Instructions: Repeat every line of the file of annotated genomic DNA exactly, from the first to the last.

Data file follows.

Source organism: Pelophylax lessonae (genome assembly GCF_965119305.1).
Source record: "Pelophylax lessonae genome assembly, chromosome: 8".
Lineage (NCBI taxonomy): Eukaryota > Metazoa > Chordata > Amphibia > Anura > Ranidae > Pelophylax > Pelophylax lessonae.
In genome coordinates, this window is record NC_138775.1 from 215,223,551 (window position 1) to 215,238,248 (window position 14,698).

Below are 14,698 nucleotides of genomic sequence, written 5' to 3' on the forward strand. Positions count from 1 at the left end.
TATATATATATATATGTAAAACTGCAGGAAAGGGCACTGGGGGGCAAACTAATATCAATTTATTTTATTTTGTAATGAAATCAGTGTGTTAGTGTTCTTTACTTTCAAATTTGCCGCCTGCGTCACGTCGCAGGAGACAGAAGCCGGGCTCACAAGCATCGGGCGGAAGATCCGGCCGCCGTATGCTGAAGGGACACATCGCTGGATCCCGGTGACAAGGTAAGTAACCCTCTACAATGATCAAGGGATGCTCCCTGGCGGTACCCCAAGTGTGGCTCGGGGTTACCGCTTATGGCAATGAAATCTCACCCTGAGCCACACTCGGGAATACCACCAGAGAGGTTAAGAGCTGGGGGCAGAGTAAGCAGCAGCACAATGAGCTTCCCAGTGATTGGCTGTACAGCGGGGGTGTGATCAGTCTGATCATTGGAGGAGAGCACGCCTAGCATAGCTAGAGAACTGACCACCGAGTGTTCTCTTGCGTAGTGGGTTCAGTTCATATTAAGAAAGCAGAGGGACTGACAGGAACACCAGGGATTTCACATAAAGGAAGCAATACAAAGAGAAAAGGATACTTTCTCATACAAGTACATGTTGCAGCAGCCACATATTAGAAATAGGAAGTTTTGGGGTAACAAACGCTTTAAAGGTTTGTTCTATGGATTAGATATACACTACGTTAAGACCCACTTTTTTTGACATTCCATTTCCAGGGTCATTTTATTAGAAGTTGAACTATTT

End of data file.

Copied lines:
Source organism: Pelophylax lessonae (genome assembly GCF_965119305.1).
Source record: "Pelophylax lessonae genome assembly, chromosome: 8".
Lineage (NCBI taxonomy): Eukaryota > Metazoa > Chordata > Amphibia > Anura > Ranidae > Pelophylax > Pelophylax lessonae.
In genome coordinates, this window is record NC_138775.1 from 215,223,551 (window position 1) to 215,238,248 (window position 14,698).

Below are 14,698 nucleotides of genomic sequence, written 5' to 3' on the forward strand. Positions count from 1 at the left end.
TATATATATATATATGTAAAACTGCAGGAAAGGGCACTGGGGGGCAAACTAATATCAATTTATTTTATTTTGTAATGAAATCAGTGTGTTAGTGTTCTTTACTTTCAAATTTGCCGCCTGCGTCACGTCGCAGGAGACAGAAGCCGGGCTCACAAGCATCGGGCGGAAGATCCGGCCGCCGTATGCTGAAGGGACACATCGCTGGATCCCGGTGACAAGGTAAGTAACCCTCTACAATGATCAAGGGATGCTCCCTGGCGGTACCCCAAGTGTGGCTCGGGGTTACCGCTTATGGCAATGAAATCTCACCCTGAGCCACACTCGGGAATACCACCAGAGAGGTTAAGAGCTGGGGGCAGAGTAAGCAGCAGCACAATGAGCTTCCCAGTGATTGGCTGTACAGCGGGGGTGTGATCAGTCTGATCATTGGAGGAGAGCACGCCTAGCATAGCTAGAGAACTGACCACCGAGTGTTCTCTTGCGTAGTGGGTTCAGTTCATATTAAGAAAGCAGAGGGACTGACAGGAACACCAGGGATTTCACATAAAGGAAGCAATACAAAGAGAAAAGGATACTTTCTCATACAAGTACATGTTGCAGCAGCCACATATTAGAAATAGGAAGTTTTGGGGTAACAAACGCTTTAAAGGTTTGTTCTATGGATTAGATATACACTACGTTAAGACCCACTTTTTTTGACATTCCATTTCCAGGGTCATTTTATTAGAAGTTGAACTATTT